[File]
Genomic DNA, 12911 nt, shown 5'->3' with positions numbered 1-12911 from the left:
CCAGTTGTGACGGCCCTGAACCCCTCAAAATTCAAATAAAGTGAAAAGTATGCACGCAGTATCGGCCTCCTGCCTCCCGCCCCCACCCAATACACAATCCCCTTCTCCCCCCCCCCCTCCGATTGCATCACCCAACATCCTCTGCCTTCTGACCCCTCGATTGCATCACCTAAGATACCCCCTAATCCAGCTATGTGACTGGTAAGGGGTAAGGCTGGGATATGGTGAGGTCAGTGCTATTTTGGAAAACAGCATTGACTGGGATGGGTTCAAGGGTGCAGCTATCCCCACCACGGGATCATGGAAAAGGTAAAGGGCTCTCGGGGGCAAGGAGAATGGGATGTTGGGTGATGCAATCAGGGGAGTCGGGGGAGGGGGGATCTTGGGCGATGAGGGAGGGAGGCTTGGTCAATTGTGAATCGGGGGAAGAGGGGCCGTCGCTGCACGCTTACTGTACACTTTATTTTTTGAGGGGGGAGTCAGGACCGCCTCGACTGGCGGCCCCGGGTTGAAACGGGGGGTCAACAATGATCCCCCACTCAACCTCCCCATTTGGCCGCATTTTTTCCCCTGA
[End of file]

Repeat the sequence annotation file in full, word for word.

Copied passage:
Genomic DNA, 12911 nt, shown 5'->3' with positions numbered 1-12911 from the left:
CCAGTTGTGACGGCCCTGAACCCCTCAAAATTCAAATAAAGTGAAAAGTATGCACGCAGTATCGGCCTCCTGCCTCCCGCCCCCACCCAATACACAATCCCCTTCTCCCCCCCCCCCTCCGATTGCATCACCCAACATCCTCTGCCTTCTGACCCCTCGATTGCATCACCTAAGATACCCCCTAATCCAGCTATGTGACTGGTAAGGGGTAAGGCTGGGATATGGTGAGGTCAGTGCTATTTTGGAAAACAGCATTGACTGGGATGGGTTCAAGGGTGCAGCTATCCCCACCACGGGATCATGGAAAAGGTAAAGGGCTCTCGGGGGCAAGGAGAATGGGATGTTGGGTGATGCAATCAGGGGAGTCGGGGGAGGGGGGATCTTGGGCGATGAGGGAGGGAGGCTTGGTCAATTGTGAATCGGGGGAAGAGGGGCCGTCGCTGCACGCTTACTGTACACTTTATTTTTTGAGGGGGGAGTCAGGACCGCCTCGACTGGCGGCCCCGGGTTGAAACGGGGGGTCAACAATGATCCCCCACTCAACCTCCCCATTTGGCCGCATTTTTTCCCCTGA